The economy is not an Ayn Rand novel

We were up all night at my house working on the school newspaper. It was my house because I was the only person in the entire high school who had a copy of Pagemaker and a laser printer.

The other editors started to complain about which things would be caught by our faculty advisor this time and we would be forced to change. One of them started calling her the “Fat Raging Bovine” or FRB for short. At that moment, I had a gap in the layout that no amount of finagling could cause me to get rid of. I filled the tiny space in with a line drawing of a bull overlaid with the text “FRB” crossed out.

We laughed, and moved onto the next page.

I never did get around to removing it.

The next day, when she was reviewing the layouts, she asked what that graphic was for.

Uhhhh… “It’s a protest because that new Alan Greenspan, the new chairman of the Federal Reserve Board (FRB), changed the prime interest rate,” I extemporized. “Think of it as a graphical editorial or editorial cartoon.”

“I don’t know. I don’t think the students will get it.” She paused. “Okay, I guess we can let it through.”

Slinging the bull—not one of my prouder moments.

“Maestro.” My. Ass

Fast forward almost two decades…

Today I read that the aforementioned person and Ayn Rand disciple was called before Congress to explain the mess that everyone has seen coming since 2003:

Appearing before the House Committee on Oversight and Government Reform, the man once dubbed “The Maestro” said he had found a flaw in the “critical functioning structure that defines how the world works”. “I don’t know how significant or permanent it is but I have been very distressed by that fact,” Mr Greenspan said.

“I made a mistake in presuming that the self-interests of organizations, specifically banks and others, were such that they were best capable of protecting their own shareholders and their equity in the firms.”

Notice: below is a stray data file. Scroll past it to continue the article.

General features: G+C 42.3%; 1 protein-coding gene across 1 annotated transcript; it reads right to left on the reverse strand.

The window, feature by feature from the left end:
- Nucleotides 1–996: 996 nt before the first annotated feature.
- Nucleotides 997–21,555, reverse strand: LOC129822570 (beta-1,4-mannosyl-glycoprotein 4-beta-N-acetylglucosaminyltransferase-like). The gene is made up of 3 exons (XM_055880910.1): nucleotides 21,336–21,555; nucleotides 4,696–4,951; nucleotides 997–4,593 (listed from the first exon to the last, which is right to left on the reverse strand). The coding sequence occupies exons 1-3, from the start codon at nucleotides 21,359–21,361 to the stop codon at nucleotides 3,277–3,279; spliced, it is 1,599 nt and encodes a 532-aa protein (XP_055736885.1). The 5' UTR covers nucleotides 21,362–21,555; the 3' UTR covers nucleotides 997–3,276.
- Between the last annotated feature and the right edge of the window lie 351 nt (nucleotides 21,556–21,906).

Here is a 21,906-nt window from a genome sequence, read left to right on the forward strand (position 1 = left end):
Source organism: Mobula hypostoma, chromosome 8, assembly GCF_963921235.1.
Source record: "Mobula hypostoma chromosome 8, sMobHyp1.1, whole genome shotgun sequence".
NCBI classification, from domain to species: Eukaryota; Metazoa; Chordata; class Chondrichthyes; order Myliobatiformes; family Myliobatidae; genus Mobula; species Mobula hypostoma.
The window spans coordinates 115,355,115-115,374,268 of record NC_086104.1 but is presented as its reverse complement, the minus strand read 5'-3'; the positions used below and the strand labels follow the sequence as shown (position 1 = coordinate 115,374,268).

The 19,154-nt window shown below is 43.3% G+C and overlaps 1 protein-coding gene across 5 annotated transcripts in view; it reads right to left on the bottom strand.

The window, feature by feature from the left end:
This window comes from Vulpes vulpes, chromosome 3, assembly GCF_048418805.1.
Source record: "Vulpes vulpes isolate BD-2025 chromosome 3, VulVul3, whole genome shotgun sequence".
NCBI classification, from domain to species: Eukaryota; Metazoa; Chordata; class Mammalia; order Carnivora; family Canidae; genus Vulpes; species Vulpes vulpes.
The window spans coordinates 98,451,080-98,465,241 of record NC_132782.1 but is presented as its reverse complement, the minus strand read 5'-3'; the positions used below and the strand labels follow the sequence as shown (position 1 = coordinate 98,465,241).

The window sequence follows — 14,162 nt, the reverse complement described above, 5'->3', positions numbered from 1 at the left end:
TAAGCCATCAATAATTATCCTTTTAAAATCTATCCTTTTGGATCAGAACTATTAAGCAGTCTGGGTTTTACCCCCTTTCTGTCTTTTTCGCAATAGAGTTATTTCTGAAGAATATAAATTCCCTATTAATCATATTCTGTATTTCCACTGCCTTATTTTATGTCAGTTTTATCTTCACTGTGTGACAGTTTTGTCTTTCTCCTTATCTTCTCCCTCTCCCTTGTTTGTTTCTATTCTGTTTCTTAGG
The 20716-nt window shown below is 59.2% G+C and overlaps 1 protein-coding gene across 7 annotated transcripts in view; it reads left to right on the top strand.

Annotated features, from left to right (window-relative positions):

Asked by committee chairman Henry Waxman if he was saying his world view was “not working”, Mr Greenspan said: “Absolutely, precisely. You know, that’s precisely the reason I was shocked, because I have been going for 40 years or more with very considerable evidence that it was working exceptionally well.”
—“’I made a mistake’ admits Alan Greenspan” The Wall Street Journal, October 25, 2008

On reading that I had to laugh. A “flaw”? A “flaw”? The only “flaw” here is that it took 80 years for the someone to gain the common sense of a ten year old. Read the above again. If it wasn’t so disastrous it’d be positively humorous.

I’m now glad that I did that graphical editorial in my high school newspaper, all those years ago.

My small delusion caused some personal regret; his tanked the the world’s largest economy.

Alan Greenspan: he brings a new perspective to the phrase: “Economy Stupid.”

5 thoughts on “The economy is not an Ayn Rand novel

  1. The history of Fed chairman seems to contain a number of principled economists raising money supply under political pressure. (eg Arthur Burns vs. Nixon)

    My favorite Fed chairman is Paul Volcker, Jimmy Carter’s greatest success. Volcker resisted stupid politicians and starved the system of money supply. It was messy, but inflation was killed in a big way. Volcker just implemented the ideas of Burns and Greenspan.

    Greenspan did a good job of following up on Volcker’s success. He agreed to loosen money supply for Clinton in return for higher taxes and lower deficits.

    I loved Greenspan’s comments. He always wants to be in the news. He had little to do with the mess we’re in, even if he claimed he made it. I think he’s culpable to the extent that 10:1 was a good leverage ratio for banks making home loans, but he did not stop banks and funds from leveraging 30:1. If he had increased capital requirements on the securities as well, the housing bubble would have fizzled. I think the fix is easy. Just go back to 10:1 and follow the money until everyone is forced to follow the rules.

    That’s just part of it. The real real reason we’re in this mess is lending money to poor people. You might have noticed that poor people don’t have any money. The goal of 75% home ownership is too much. Maybe 65% can actually manage their finances well enough to own a home.

  2. Well little to do as part of the fed, but a lot to do as he was advising government not to seek regulation for things like sub-prime mortgages and derivatives based on them (for instance).

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